Global Daily – Euro political climate brightens

by: Aline Schuiling , Nick Kounis

France Politics: Macron’s party heading for big majority – President Macron’s centrist party La République en Marche (LRM) looks set to claim a wide majority in the lower house. Voters followed the momentum of last month’s presidential vote over to the parliamentary vote. Along with its coalition partner (the veteran centrist MoDem), LRM claimed 32.3% of votes cast in the first round of the lower house elections on 11 June. LRM/MoDem candidates are heading to the second round in all but a handful of constituencies. Pollsters and French media estimate the LRM/MoDem alliance will take an astonishing 400 to 450 seats of the 577 total after the second round voting on June 18. The question in a week’s time will not be whether LRM/MoDem claims a majority, but rather how large their majority will be. With a “presidential majority”, our base case assumes that Mr Macron’s government should  be able to carry out most of its ambitious reform agenda in areas like the labour market, finance and pensions. However, there remains a strong possibility that his plans will be met by widespread protest from vested interests and strikes; indeed, the leader of the country’s largest trade union has already warned Macron not to rush labour market reforms. Mr. Macron’s other hallmark project, reforming the European Union, will probably have to wait until after the German federal elections in September. (Aline Schuiling and Jean-Paul Honegger)

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Italy Politics: Declining risk on local polls, election delay – Events over the last few days point to declining Italian political risk. However, we would caution that Italy has many other challenges, and political risk may re-appear with a vengeance next year. There were two pieces of investor-friendly news over the weekend. First of all, the anti-establishment euro sceptic Five Star Movement (MSF) performed poorly in local elections. This led to expectations that the party may also do poorly in national elections. Having said that, national opinion polls still report that MS5 is neck-and-neck with Matteo Renzi’s ruling Democratic Party. Second, cross-party agreement on a new electoral law collapsed, meaning that early elections have become very unlikely. This means that the national poll will now probably come next year, and in any case by May 2018. These developments have supported Italian government bonds, but we remain cautious. Italy has a trio of inter-related economic problems: weak structural growth, a high level of government debt and a mountain of non-performing loans. This makes Italy particularly vulnerable to (expectations) of an end of the ECB’s QE programme. We expect the central bank to taper its asset purchases early next year. So even in the absence of political risk in the short term, Italian sovereign bonds will face headwinds. (Nick Kounis)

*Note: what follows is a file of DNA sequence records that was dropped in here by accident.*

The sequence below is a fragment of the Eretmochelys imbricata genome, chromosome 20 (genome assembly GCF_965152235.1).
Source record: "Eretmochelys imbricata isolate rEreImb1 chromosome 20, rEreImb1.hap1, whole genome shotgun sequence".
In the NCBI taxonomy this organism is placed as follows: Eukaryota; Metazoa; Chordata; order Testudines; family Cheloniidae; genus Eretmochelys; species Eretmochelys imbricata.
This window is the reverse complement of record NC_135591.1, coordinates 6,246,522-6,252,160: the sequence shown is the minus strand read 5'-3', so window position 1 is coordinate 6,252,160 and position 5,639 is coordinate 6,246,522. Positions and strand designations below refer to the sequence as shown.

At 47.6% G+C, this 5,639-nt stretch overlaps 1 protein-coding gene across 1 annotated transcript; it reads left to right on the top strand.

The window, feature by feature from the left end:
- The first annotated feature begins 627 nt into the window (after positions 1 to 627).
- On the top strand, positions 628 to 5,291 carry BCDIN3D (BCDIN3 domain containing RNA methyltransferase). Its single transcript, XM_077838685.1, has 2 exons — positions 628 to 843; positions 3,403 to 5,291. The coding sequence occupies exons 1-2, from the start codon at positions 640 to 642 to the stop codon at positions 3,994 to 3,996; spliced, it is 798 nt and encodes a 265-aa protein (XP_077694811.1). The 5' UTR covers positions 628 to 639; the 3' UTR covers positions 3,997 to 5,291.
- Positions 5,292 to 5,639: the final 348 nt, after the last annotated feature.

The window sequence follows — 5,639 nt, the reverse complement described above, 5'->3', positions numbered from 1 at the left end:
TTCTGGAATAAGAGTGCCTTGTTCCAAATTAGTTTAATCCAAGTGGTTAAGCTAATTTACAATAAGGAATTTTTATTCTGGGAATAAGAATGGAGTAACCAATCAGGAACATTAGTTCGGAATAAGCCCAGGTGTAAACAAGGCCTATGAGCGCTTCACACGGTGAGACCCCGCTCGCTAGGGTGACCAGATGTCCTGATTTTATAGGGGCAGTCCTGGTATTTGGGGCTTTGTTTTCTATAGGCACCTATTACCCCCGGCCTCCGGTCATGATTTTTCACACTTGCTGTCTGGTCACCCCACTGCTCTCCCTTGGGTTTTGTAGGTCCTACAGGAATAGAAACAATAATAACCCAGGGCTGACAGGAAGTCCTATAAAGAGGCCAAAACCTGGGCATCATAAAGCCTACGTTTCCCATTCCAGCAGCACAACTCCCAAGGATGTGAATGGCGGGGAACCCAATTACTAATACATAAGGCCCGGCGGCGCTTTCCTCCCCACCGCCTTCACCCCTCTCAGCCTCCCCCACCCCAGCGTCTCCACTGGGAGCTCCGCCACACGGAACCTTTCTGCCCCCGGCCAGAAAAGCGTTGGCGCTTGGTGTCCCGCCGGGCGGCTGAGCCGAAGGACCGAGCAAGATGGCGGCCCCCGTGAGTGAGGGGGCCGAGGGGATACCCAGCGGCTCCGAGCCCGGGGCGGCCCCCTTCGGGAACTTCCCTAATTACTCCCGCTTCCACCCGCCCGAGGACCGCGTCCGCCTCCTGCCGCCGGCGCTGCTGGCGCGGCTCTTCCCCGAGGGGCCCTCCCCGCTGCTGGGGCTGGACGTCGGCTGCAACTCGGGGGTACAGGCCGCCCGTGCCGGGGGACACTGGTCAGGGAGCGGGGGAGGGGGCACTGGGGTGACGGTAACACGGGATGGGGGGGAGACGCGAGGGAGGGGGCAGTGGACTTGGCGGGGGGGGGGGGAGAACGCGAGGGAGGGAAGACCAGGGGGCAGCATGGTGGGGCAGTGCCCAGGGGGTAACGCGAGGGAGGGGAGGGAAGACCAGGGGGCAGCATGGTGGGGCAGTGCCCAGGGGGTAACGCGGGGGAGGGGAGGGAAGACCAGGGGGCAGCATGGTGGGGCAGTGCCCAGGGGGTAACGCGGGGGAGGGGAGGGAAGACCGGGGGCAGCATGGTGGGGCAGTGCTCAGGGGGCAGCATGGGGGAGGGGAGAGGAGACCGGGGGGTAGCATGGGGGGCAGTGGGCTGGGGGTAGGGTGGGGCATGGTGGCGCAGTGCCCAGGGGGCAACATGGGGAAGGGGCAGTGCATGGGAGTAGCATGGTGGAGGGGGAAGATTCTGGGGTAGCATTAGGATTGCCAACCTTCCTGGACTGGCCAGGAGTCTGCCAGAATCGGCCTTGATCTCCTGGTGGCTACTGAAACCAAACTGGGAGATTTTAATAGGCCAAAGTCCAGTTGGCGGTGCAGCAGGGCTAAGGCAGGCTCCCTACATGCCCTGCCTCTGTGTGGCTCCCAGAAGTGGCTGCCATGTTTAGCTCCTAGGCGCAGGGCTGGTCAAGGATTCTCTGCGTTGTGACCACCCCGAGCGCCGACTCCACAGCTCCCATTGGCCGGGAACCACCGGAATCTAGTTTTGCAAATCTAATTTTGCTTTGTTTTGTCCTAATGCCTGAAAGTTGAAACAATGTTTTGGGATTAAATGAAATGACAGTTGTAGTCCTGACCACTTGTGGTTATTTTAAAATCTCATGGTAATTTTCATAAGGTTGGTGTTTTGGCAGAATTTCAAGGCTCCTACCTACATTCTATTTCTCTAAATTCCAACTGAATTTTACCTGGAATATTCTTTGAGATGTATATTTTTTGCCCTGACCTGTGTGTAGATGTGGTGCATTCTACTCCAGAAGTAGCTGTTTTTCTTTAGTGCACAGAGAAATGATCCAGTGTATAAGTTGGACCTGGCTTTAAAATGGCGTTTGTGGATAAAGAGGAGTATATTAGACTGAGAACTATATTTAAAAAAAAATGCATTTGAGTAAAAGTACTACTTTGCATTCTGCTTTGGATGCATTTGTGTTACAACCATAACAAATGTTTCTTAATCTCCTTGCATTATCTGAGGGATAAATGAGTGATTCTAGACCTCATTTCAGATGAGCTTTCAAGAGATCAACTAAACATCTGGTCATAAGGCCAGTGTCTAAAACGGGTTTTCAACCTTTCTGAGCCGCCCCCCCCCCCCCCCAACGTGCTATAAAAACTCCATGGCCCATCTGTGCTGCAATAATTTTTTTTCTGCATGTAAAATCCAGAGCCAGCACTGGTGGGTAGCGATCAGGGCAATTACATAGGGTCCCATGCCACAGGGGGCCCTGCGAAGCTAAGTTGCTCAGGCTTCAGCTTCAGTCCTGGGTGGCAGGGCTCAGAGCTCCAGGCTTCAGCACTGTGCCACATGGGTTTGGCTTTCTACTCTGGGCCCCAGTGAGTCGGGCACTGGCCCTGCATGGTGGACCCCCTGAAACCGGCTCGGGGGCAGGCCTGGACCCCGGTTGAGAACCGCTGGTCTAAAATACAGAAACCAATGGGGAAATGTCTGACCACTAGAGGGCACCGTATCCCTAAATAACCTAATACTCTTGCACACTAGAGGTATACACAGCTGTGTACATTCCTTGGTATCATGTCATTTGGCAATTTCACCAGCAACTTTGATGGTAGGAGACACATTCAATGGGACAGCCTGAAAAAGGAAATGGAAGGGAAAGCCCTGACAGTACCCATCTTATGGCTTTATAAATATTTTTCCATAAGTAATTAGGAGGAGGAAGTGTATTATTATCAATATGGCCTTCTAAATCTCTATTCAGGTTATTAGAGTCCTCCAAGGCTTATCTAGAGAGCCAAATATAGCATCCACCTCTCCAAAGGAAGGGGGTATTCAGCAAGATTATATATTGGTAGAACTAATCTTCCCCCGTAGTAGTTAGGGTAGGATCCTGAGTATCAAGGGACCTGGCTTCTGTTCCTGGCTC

UK Politics: Minority Conservative government likely – The exception to the improving political climate in Europe is the UK. Following last week’s election, which resulted in a hung parliament, it now looks likely that the Conservative party will form a minority government. It will rely on support from the Democratic Unionist Party (DUP) to get through crucial pieces of legislation, with the details of that agreement still being hammered out. This raises the possibility that a weak and unstable UK government will conduct the negotiations for Brexit, which officially begin in just a few days. For instance, the government could easily collapse if even a relatively small number of MPs vote against the government. The DUP is pro-Brexit, but is in favour of a friction-less boarder between the Republic of Ireland and Northern Ireland, which would make immigration from the EU to the UK difficult to control. At the same time, Conservative MPs that are in favour of either a soft Brexit or a hard Brexit could make life difficult for the government. So any future Conservative (-led) government would need to walk a fine line in those negotiations. There is also a significant risk that new elections will be necessary at some point down the line. Overall, the Brexit negotiation process looks to have become even more complex. In this situation, progress might be slow and could even stagnate. Therefore the election outcome raises the risk of a ‘no-deal’ scenario. See our note UK Watch – Hung parliament raises Brexit risks (Nick Kounis)